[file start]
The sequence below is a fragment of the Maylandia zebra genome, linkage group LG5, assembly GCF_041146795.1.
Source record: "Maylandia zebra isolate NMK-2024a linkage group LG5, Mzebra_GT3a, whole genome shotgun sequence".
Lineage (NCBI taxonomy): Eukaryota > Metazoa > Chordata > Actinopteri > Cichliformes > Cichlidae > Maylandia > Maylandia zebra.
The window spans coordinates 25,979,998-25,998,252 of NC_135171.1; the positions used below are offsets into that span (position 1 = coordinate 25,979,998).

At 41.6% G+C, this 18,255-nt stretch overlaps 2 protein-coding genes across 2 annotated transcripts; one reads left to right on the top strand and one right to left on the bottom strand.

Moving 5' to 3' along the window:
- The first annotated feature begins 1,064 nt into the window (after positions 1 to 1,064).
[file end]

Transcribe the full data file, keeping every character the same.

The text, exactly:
The sequence below is a fragment of the Maylandia zebra genome, linkage group LG5, assembly GCF_041146795.1.
Source record: "Maylandia zebra isolate NMK-2024a linkage group LG5, Mzebra_GT3a, whole genome shotgun sequence".
Lineage (NCBI taxonomy): Eukaryota > Metazoa > Chordata > Actinopteri > Cichliformes > Cichlidae > Maylandia > Maylandia zebra.
The window spans coordinates 25,979,998-25,998,252 of NC_135171.1; the positions used below are offsets into that span (position 1 = coordinate 25,979,998).

At 41.6% G+C, this 18,255-nt stretch overlaps 2 protein-coding genes across 2 annotated transcripts; one reads left to right on the top strand and one right to left on the bottom strand.

Moving 5' to 3' along the window:
- The first annotated feature begins 1,064 nt into the window (after positions 1 to 1,064).